If you’re thinking about escaping the humdrum this summer, multiple apps are promoting new features that should make traveling a little easier or safer, but your mileage on each may vary depending on what routes you take, and whether you’re flying solo.
Google Maps announced it had finally introduced a feature to show toll prices for both Android and iOS users. The toll prices are available on just 2,000 roads in the U.S., Japan, and Indonesia, though the company promised more countries “coming soon.”
The app shows the estimated price based on whether you have a toll pass or not, the day of the week, and the time you’re expected to pass through the toll. You’ll have to go into the app’s settings to change whether it shows you the price with or without a toll pass. The new feature was originally announced back in April. There’s likely a few features of Google Maps that might make life easier if you’re planning on travel this summer.
When we tried the app, we found that it showed toll prices for some roads leading from our office in New York City, but not others. The app showed the toll price for the Lincoln Tunnel going west toward Pennsylvania. It did not offer toll prices if you decide to take the Mario M. Cuomo Bridge when traveling north through the Bronx.
Keep them safe
You can set restrictions in terms of content, specific apps and screen time limits, and get reports on what your kid is up to, all through a clear and intuitive interface. You can even try it out for free to begin with.
Google has said they have focused on the majority of roads with “static toll prices” compared to dynamic toll prices. This may limit the display of toll prices on various roads with tolls. Of the nations dozens of specialty lanes, for example, only one has a fixed price.
Airbnb also announced new app features on Monday for solo travelers. When booking, the app can send a trusted contact the location and itinerary for where you’re staying. For those who book as a solo guest, the app promotes a “one-touch” ability to share the date of check-in, check-out, and address of the property.
In addition, the app should offer you suggestions for questions you can ask hosts after a reservation is confirmed. The prompts show up in the text, and include questions about the neighborhood, whether there will be other people at the location, and whether there will be help available during the stay.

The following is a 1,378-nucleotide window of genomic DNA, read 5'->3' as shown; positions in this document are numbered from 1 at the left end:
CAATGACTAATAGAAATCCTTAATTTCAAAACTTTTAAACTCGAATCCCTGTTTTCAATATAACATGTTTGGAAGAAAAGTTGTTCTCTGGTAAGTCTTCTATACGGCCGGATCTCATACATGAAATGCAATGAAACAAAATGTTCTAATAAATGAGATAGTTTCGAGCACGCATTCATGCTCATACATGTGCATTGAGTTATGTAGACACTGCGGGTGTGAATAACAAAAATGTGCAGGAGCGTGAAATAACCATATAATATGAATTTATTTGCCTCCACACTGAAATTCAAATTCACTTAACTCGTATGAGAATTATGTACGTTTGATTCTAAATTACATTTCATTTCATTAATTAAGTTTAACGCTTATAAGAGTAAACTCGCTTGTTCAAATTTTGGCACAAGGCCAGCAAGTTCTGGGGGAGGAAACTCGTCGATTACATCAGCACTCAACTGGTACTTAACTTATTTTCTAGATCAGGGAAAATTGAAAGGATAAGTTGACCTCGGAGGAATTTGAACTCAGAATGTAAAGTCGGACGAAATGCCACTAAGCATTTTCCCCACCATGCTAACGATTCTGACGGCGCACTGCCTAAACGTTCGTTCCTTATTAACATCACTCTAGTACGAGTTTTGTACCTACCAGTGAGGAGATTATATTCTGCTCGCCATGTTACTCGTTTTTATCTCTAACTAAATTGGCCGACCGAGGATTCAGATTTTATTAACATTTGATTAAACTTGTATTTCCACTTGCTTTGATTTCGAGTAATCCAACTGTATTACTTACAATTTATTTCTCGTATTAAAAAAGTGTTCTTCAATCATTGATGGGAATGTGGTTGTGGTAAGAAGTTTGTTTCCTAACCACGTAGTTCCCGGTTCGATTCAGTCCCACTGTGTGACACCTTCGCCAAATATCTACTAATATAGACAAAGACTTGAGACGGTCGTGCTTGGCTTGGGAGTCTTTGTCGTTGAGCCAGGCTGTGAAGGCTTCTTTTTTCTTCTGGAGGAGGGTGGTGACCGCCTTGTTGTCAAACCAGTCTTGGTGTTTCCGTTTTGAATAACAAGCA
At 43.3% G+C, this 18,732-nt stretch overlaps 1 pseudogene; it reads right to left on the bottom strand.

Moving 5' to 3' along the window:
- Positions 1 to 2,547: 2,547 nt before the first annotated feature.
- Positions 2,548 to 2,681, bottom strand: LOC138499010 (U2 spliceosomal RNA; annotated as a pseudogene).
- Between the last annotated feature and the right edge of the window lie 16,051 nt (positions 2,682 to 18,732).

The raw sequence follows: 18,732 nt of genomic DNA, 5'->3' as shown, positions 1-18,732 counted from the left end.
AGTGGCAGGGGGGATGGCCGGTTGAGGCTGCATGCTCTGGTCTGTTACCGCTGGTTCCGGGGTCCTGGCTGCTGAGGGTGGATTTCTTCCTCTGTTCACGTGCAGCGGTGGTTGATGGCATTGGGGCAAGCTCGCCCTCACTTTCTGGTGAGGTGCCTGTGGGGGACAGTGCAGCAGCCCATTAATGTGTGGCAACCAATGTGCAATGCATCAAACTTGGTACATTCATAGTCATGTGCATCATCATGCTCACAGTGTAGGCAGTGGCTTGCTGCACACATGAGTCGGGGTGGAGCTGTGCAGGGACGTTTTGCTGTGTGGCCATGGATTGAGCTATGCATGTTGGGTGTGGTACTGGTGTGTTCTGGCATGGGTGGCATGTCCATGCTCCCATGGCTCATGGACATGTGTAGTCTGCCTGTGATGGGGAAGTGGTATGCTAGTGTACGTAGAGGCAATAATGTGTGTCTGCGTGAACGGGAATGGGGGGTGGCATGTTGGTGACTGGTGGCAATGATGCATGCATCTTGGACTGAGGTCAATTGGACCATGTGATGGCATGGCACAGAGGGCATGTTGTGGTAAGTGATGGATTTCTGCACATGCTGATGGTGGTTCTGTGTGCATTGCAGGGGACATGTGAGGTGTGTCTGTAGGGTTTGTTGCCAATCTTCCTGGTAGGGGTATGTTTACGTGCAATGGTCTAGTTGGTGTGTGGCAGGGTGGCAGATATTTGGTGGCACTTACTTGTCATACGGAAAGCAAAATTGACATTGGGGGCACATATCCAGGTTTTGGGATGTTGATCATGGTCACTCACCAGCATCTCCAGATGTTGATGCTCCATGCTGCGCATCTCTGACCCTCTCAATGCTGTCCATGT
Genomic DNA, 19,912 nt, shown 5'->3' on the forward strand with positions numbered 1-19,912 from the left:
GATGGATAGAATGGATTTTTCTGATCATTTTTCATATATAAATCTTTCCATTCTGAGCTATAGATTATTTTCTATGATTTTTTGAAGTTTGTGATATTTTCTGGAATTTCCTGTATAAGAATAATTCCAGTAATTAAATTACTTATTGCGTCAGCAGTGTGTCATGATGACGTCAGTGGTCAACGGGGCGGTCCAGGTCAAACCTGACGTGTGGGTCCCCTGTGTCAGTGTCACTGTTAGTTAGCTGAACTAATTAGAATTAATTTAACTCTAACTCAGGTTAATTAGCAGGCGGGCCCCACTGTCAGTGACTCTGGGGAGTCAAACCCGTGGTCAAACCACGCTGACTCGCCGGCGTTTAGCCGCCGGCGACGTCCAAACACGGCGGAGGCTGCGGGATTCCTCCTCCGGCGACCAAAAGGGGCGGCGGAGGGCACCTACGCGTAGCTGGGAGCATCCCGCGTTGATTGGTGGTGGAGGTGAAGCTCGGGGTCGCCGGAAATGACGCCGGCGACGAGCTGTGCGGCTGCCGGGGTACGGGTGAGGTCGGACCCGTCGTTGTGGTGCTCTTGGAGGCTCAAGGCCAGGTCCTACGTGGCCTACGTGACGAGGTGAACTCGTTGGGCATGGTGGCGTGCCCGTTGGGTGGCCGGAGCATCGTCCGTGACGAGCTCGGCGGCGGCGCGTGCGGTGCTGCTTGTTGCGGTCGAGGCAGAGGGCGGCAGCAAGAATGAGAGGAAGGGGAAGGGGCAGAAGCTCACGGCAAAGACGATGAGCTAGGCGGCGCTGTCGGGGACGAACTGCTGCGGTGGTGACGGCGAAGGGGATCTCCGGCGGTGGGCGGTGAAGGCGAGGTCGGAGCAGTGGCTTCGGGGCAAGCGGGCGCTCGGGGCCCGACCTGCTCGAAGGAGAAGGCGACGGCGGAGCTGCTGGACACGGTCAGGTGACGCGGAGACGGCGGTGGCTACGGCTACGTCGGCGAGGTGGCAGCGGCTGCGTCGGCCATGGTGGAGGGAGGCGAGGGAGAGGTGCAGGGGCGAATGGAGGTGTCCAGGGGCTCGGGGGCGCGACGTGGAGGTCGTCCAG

It accompanies a rash of people who have decided to travel alone in recent years, likely due to the extended pandemic quarantines. The company’s news post said that 26% of all nights booked in 2021 were from people going solo, while over 50% of nights booked for long-term stays in the first quarter of this year were also going alone. So with that growth of travelers and the rash of Airbnb listings (that reportedly outnumber apartments in New York City) these features could be more useful.
It’s clear staying at a stranger’s home can sometimes come with added anxieties or uncertainties. A Twitter user who goes by @foxytaughtyou wrote on Sunday that she and a friend stayed in a Philadelphia Airbnb that had hidden cameras posted around the bedroom and bathroom. A company spokesperson told the Independent that they had suspended the host and removed the listing while investigating the report. Airbnb has since told Gizmodo that the lead detective on the case did not find any hidden or undisclosed cameras at the property. The spokesperson went on to say that they thoroughly looked into this allegation as they do for all safety reports, and supported the guest while also offering a refund.
When asked if the company has any plans to expand the feature beyond solo travelers, a spokesperson for Airbnb said “right now, our focus is on developing and improving this feature for solo travelers, and then we’ll consider whether this is a concept we can expand to other types of travelers.”
The feature is initially only available to English-speaking guests, but the company wrote it will introduce the feature in more countries and languages over time, and will eventually expand to entire home listings.
“Our hope is this new product will better equip solo travelers on Airbnb to be more informed travelers by getting their pre-trip questions answered, giving them a better understanding of their surroundings, and informing the important people in their lives about where they will be and for how long,” the company wrote.
Update 6/14/2022, 5:52 p.m. ET: This post has been updated with new information from Airbnb regarding the alleged hidden cameras in a Philadelphia listing as well as new info regarding Google’s toll feature.